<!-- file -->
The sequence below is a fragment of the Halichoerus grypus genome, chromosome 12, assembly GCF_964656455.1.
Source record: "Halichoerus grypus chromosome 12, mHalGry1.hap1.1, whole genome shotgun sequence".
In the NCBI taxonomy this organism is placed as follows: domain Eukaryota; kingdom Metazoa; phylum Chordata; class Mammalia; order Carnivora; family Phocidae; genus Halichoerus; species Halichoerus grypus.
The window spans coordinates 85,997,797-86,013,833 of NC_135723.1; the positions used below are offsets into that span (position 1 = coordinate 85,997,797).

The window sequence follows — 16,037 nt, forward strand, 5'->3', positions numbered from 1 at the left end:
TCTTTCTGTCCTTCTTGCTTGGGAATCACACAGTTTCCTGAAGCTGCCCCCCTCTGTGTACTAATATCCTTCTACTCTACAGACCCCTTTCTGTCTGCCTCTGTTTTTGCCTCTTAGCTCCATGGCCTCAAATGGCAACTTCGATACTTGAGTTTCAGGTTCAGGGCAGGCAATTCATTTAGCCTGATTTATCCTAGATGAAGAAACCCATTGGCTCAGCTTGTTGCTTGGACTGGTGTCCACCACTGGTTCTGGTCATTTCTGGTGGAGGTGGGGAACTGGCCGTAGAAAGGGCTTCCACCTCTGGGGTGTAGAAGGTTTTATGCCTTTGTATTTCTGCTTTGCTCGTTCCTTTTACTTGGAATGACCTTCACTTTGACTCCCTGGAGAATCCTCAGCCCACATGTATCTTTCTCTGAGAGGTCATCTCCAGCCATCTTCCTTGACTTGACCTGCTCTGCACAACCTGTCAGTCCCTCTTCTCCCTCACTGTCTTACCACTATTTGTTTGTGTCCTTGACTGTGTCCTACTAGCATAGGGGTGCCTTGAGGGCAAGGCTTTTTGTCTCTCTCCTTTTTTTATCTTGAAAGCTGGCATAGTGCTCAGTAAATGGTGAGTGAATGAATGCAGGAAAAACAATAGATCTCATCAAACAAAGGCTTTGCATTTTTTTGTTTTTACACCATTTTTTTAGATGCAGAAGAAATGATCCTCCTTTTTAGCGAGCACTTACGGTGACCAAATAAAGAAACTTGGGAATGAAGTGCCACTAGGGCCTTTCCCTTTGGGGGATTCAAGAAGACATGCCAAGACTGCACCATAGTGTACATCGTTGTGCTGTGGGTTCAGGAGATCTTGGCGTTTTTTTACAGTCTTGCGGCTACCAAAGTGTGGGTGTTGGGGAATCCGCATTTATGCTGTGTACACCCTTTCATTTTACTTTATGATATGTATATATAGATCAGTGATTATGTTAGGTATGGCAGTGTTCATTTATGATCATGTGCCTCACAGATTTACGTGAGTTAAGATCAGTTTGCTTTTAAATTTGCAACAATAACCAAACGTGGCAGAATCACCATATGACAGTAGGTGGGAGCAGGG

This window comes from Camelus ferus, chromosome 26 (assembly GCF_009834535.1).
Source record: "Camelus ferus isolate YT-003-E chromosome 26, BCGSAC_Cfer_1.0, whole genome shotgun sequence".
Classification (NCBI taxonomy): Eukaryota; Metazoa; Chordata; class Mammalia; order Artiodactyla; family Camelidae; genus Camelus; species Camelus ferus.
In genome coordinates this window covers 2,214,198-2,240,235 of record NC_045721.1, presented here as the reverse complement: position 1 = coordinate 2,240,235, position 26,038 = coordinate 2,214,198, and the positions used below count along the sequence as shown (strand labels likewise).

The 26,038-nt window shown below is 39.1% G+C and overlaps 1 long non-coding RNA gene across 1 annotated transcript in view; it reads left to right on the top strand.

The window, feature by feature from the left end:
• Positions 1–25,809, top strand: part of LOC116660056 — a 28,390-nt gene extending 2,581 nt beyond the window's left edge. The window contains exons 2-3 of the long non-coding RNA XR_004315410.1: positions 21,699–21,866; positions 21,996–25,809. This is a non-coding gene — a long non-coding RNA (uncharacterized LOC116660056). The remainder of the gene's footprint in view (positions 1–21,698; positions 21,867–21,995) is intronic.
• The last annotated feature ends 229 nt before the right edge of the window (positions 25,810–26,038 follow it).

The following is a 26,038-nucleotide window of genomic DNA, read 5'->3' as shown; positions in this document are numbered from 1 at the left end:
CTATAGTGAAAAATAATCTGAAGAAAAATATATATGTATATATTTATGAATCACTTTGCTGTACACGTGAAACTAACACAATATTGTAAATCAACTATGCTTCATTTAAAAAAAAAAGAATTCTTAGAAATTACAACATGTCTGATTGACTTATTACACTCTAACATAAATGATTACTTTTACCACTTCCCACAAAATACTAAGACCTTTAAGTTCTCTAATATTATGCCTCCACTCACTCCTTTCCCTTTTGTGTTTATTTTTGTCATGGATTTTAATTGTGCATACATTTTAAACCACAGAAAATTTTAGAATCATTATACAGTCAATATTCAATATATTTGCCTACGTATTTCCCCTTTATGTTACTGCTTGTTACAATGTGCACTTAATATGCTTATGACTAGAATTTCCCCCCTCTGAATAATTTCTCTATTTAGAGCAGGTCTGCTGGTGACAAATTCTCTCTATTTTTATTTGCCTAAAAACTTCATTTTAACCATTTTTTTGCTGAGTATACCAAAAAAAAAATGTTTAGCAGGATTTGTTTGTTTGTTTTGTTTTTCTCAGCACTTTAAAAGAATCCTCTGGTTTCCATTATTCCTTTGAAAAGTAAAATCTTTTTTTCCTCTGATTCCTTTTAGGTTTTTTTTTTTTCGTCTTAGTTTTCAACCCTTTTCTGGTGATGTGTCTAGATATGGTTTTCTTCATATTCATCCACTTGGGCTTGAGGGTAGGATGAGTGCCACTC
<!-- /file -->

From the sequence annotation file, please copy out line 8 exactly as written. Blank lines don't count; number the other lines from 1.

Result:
Source record: "Camelus ferus isolate YT-003-E chromosome 26, BCGSAC_Cfer_1.0, whole genome shotgun sequence".